GOLDEN VALLEY, Minn. — Hurricane Dorian's impact on the northern islands of the Bahamas is hard for even experienced relief workers to put into words.
"It's total devastation," said Basil Christie, a graduate of St John's University in Minnesota who is now the hurricane relief coordinator for the Archdiocese of Nassau. "This one is going to be a serious challenge because you can't get to the islands. Both airports are underwater, so we can't travel there."
On Tuesday and Wednesday, only military helicopters were allowed in and out of the hardest hit areas of Grand Bahama and the Abaco Islands.
That means Christie spent time coordinating food and supply drives in Nassau, while also preparing for an influx of people.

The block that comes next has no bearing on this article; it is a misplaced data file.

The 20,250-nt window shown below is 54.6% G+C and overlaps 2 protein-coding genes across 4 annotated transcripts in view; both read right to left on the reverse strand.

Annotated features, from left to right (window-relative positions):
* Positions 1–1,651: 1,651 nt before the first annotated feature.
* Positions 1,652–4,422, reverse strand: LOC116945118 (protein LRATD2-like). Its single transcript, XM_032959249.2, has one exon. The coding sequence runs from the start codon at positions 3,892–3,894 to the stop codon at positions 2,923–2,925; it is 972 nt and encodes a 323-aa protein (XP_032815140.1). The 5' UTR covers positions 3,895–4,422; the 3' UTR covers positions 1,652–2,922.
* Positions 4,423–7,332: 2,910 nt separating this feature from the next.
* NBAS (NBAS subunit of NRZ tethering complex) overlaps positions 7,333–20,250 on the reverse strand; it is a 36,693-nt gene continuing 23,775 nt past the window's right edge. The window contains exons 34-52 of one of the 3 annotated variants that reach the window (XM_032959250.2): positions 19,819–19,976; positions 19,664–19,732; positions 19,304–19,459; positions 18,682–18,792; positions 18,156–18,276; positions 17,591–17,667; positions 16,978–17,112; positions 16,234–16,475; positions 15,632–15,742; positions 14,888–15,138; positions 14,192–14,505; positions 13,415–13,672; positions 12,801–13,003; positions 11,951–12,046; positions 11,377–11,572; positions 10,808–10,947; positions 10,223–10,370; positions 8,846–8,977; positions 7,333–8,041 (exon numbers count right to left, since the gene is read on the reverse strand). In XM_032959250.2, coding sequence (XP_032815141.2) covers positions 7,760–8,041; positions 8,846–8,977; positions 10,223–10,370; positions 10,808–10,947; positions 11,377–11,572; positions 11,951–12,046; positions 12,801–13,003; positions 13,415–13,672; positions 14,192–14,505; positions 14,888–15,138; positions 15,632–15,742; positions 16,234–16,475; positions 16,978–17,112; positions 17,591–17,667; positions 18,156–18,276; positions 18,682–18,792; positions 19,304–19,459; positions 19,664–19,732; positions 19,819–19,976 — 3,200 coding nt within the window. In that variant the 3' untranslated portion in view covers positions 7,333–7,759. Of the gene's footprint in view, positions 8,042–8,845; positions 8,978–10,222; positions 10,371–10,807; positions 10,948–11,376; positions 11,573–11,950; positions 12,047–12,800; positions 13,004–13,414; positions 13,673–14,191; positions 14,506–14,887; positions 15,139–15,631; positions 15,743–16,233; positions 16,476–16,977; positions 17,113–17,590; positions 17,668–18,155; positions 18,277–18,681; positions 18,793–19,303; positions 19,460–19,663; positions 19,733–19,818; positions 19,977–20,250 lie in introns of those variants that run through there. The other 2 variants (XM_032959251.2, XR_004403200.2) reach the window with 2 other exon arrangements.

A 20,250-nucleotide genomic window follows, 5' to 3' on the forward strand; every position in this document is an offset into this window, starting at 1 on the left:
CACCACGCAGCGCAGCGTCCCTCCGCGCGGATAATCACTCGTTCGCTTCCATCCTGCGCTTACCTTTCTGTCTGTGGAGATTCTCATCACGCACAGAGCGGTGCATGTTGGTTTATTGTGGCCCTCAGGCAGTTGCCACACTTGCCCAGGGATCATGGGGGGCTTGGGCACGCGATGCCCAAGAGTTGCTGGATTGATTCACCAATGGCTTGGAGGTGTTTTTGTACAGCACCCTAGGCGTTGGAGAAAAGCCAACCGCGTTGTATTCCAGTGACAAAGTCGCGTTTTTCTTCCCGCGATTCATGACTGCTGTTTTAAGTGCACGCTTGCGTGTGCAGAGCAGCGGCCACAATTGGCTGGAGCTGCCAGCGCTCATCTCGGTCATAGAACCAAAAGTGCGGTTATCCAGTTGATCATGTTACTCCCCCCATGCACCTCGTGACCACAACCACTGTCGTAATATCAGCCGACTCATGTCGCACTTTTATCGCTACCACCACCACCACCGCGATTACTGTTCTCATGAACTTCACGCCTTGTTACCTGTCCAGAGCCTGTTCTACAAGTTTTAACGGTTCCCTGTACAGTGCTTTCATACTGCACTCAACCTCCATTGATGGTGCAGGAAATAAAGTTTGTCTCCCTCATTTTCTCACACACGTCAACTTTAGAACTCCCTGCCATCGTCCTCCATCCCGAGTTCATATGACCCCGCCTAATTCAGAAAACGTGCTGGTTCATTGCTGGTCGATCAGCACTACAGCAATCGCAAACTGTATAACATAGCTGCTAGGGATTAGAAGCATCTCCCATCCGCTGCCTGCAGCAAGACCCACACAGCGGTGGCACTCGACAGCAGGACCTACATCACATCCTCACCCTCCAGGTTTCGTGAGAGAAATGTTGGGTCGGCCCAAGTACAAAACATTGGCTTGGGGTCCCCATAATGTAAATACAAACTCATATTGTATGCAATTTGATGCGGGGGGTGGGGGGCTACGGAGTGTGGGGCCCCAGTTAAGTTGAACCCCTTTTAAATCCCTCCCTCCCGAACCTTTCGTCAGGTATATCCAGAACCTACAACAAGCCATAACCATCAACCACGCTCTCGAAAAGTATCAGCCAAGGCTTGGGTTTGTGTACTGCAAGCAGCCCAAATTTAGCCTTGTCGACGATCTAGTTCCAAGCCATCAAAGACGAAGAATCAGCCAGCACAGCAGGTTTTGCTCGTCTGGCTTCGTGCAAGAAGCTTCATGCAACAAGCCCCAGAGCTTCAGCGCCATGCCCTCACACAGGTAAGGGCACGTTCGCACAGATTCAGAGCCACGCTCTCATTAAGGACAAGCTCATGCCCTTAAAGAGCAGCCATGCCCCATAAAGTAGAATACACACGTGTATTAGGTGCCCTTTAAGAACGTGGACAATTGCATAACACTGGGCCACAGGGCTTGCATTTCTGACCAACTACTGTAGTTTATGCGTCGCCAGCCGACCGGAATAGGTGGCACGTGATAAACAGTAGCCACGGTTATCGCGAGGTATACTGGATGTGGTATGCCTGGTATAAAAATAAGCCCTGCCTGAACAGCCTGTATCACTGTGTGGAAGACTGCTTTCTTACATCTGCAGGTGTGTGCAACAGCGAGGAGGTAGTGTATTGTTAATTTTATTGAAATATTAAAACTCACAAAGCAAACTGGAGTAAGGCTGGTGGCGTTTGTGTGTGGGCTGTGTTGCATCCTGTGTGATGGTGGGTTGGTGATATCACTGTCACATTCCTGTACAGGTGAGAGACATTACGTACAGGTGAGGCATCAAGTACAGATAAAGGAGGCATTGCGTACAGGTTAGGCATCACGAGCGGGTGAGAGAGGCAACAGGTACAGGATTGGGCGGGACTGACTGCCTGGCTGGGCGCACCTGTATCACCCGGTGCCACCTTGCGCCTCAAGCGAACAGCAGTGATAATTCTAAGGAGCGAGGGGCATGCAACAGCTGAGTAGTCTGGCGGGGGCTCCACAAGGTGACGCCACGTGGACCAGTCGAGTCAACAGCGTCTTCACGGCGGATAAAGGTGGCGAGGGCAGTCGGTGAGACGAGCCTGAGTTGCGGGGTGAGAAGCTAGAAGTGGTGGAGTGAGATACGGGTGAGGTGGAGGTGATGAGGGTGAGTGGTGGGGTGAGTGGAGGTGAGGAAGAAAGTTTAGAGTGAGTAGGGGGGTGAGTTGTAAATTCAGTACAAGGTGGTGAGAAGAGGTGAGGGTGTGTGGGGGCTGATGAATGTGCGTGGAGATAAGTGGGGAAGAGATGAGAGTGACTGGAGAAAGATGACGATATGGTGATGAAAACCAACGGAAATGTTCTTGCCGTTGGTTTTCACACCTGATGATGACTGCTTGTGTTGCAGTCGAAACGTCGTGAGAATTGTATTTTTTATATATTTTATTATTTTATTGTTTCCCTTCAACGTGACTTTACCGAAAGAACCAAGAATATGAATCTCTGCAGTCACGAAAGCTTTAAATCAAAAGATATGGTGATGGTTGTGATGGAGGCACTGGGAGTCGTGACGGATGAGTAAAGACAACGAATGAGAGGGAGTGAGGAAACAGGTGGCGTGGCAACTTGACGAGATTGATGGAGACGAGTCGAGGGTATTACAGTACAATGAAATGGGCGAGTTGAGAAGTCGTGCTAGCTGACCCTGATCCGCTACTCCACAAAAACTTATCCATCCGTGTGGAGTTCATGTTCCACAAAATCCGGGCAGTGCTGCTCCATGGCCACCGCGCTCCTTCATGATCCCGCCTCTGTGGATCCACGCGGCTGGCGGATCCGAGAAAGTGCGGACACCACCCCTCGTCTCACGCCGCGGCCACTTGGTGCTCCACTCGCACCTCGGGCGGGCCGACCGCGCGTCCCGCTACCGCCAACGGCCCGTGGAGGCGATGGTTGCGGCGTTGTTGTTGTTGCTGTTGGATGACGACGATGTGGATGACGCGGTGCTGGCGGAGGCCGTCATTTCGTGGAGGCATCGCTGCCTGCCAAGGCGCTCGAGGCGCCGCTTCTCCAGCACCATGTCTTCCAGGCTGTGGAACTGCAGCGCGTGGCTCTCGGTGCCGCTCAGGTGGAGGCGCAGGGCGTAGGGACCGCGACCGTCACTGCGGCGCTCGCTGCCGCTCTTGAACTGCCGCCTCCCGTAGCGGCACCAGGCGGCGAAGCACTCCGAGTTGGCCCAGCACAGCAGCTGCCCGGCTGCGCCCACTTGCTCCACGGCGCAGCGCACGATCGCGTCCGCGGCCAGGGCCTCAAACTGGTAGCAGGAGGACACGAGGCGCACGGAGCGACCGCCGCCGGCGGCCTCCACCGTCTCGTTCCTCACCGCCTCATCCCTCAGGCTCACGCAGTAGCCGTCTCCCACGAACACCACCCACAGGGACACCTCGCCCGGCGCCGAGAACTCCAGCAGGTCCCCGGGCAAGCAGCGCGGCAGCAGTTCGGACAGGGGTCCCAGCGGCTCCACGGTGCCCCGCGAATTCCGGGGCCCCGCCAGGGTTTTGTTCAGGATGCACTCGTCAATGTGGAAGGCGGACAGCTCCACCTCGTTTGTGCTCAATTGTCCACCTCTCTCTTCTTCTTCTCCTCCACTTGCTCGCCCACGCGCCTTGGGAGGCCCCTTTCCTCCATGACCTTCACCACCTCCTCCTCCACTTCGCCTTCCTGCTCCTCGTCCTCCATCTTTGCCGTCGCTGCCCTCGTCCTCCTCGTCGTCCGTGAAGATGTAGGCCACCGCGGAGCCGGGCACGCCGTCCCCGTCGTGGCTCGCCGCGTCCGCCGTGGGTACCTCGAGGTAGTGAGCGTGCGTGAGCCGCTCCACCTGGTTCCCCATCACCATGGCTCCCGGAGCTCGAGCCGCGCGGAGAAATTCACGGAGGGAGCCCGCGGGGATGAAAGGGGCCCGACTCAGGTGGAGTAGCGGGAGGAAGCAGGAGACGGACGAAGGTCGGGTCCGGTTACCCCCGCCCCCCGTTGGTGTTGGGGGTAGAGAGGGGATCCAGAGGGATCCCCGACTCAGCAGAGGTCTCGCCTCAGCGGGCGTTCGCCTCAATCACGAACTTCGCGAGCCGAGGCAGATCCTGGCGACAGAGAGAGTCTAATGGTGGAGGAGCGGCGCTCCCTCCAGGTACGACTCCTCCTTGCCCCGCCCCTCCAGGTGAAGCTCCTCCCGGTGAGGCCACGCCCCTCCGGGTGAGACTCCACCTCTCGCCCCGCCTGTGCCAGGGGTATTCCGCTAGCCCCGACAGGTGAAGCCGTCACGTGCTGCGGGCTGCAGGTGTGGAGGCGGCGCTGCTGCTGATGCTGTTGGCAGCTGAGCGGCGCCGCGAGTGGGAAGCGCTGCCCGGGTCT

"We are trying to identify homes and schools for the children and the families when they are able to come to Nassau," Christie said.
He's also trying to spearhead a communication effort with the St. Francis De Sales catholic school, located in the Marsh Harbour area of the Abaco Islands.
Basil Christie: "That's completely destroyed, and school was to have been opened this week. There's no school. There's no building there."
Kent Erdahl: "Are those students accounted for?"
Basil Christie: "Only some of them. We're still trying. The difficulty is we have no communication."
This is why Christie is asking for prayers, as they watch the number of confirmed deaths now reach 20.
"We are certain that there are considerably more than that," he said. "There are whole families that are missing, we can't find."
Basil says any financial assistance to the Archdiocese of Nassau or the Red Cross will be helpful in the extensive rebuilding effort. He says the building code on the islands required buildings to withstand winds of 150 miles per hour, but Dorian packed 185 mile per hour winds that were sustained for a day and a half.